People in need of benefits more than doubles to 2.8 million since March

Posted 16 Jun 2020

The Office for National Statistics has release new workforce data today, which shows:

  • The number of people claiming employment related benefits continues to surge, reaching 2.8 million in May – a 125.5% rise since March. This includes those employed with low income or hours and those who are unemployed.

  • More than 600,000 people drop off the payroll in May compared to March 2020 (a fall of 2.1%) according to the latest HMRC Pay As You Earn Real Time Information.

  • People who lose their jobs will struggle to find new positions as the data suggests a decrease of approximately 60% in job vacancies for May compared with March 2020.

  • Today’s ONS data chimes with Department of Work and Pensions figures that showed a 40% rise in people applying for Universal Credit in April 2020. This takes the total number of new UC claims to 1.2 million since the start of lockdown.

Polly Neate, chief executive of Shelter, said: “Today’s figures warn of hundreds of thousands losing their jobs. Many of them will be private renters living in the least secure homes.

“While the evictions ban is providing some temporary respite, it isn’t stopping renters who’ve lost income from amassing home-threatening debts. Worse yet, with Universal Credit too low to pay average rents, those same renters are met with gaping holes in the government’s safety net. We speak to families every day who can’t keep the wolf from the door.

“Without more support, tens of thousands of renters are facing the very real prospect of homelessness when the evictions ban ends. To defuse this ticking time bomb, the government must increase benefit levels, so they cover average rents. It also needs to change the law to protect renters – by giving judges the power to stop people automatically losing their homes due to rent arrears.”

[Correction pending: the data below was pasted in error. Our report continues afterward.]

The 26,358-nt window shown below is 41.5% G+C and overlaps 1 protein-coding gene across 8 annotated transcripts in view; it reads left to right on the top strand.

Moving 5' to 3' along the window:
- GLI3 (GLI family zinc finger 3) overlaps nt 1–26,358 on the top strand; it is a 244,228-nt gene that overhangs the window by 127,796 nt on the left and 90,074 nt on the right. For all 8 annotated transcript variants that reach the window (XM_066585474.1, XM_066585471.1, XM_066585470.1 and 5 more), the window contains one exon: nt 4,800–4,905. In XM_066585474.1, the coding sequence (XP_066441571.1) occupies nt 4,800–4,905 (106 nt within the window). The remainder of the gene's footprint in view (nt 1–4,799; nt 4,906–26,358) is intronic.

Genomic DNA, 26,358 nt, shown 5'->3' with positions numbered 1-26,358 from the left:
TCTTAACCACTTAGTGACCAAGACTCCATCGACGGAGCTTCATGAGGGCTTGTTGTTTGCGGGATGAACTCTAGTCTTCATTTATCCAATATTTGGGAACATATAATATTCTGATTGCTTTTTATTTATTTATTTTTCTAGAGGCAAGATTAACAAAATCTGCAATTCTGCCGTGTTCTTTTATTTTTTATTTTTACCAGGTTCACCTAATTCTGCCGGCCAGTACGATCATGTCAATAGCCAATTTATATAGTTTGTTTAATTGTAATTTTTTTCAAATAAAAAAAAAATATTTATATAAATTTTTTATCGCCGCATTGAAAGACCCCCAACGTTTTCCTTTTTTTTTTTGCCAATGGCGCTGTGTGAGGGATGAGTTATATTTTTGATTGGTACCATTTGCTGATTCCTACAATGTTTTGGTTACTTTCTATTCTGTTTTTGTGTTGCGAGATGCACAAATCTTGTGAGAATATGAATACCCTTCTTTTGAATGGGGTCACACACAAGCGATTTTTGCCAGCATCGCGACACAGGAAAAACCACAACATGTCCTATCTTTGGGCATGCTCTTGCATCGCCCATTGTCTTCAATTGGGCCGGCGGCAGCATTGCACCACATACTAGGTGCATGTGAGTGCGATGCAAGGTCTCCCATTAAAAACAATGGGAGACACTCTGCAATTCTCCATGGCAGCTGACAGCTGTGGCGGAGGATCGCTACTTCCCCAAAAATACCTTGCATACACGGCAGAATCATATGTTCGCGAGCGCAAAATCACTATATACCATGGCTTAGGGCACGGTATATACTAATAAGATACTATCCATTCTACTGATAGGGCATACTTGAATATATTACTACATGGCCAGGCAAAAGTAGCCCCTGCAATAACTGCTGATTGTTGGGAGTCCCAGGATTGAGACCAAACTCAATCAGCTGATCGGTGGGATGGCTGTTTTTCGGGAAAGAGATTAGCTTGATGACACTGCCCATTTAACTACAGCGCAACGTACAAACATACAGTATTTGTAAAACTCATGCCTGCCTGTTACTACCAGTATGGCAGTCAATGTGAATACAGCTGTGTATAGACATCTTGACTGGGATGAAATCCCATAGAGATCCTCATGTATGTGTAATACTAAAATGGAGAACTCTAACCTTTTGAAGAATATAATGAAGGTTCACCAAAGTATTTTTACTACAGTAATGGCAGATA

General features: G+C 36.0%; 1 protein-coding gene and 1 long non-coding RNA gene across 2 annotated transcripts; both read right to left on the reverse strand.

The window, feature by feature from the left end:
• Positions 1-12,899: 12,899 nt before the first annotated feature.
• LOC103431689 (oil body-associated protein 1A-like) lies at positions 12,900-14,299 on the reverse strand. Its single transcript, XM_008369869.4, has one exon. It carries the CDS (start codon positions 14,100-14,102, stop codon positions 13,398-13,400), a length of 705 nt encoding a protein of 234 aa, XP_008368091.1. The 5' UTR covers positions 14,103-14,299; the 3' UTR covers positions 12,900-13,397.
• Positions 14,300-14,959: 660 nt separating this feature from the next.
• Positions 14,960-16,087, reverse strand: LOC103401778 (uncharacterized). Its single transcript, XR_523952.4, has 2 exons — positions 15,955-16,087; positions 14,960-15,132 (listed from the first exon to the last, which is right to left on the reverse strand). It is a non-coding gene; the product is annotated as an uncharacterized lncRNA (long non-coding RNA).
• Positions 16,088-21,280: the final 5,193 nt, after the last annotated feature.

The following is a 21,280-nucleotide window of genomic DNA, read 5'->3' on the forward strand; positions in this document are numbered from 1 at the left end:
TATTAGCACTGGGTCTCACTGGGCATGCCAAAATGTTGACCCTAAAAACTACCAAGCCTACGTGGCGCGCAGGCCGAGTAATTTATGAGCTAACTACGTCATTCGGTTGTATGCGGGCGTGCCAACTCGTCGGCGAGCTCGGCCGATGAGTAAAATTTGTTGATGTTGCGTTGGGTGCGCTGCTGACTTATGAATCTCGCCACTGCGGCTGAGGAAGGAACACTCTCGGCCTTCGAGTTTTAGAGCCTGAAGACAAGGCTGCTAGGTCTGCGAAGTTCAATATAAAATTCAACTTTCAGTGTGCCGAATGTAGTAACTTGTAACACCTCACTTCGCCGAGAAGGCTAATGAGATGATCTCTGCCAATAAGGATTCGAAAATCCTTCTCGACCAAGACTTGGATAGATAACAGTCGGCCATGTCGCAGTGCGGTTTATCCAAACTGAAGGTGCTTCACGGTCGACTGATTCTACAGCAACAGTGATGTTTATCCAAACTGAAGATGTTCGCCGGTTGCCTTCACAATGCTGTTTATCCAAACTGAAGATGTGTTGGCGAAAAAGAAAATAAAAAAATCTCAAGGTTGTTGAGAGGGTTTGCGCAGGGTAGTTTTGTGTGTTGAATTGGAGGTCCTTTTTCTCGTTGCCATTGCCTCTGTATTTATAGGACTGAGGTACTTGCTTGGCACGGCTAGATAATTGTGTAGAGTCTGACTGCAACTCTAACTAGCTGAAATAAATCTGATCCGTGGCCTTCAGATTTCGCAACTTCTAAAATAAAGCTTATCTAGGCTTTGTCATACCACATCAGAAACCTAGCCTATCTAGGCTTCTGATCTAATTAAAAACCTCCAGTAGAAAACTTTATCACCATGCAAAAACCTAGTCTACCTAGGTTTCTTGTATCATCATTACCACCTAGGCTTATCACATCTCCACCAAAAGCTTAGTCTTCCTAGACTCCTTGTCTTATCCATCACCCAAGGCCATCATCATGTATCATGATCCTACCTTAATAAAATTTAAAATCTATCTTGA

Notes to editors:

  • The data presented in this press release comes from numerous sources. Most data on the labour market is reported several months in arrears. While the three-month lockdown has impacted a lot on the way we live and work, interventions such as the furlough scheme and other employment support may be staving off real unemployment in the short term. Many businesses will be waiting to see the extent of the damage to the economy before making decisions on how to adjust to the post lock down world.

  • Similarly, even if some businesses expect to have to shed workers, they will need to give notice, or conduct consultations if they intend to make workers redundant.

  • Claimant count data has been produced by Department for Work and Pensions (DWP) to help track the impact of the coronavirus lockdown. This experimental statistic tracks all who are claiming some form of work related (employment) benefit. Because DWP have made these types of benefits more generous, more may have decided to claim.

  • DWP also provide the number of Universal Credit (UC) claimants. This data is updated monthly.

  • Vacancies data comes from Office for National Statistics (ONS) Vacancy survey, which looks at the number of job roles being advertised. This data is seasonally adjusted, which means it accounts for the peaks and troughs in workforce demand seen at different times of the year (to account for seasonal work).

  • The real time pay as your earn data comes from PAYE payment system, used to pay most workers.

  • Weekly hours worked comes from ONS Labour Force Survey and will likely account for those working less due to lockdown or those on furlough.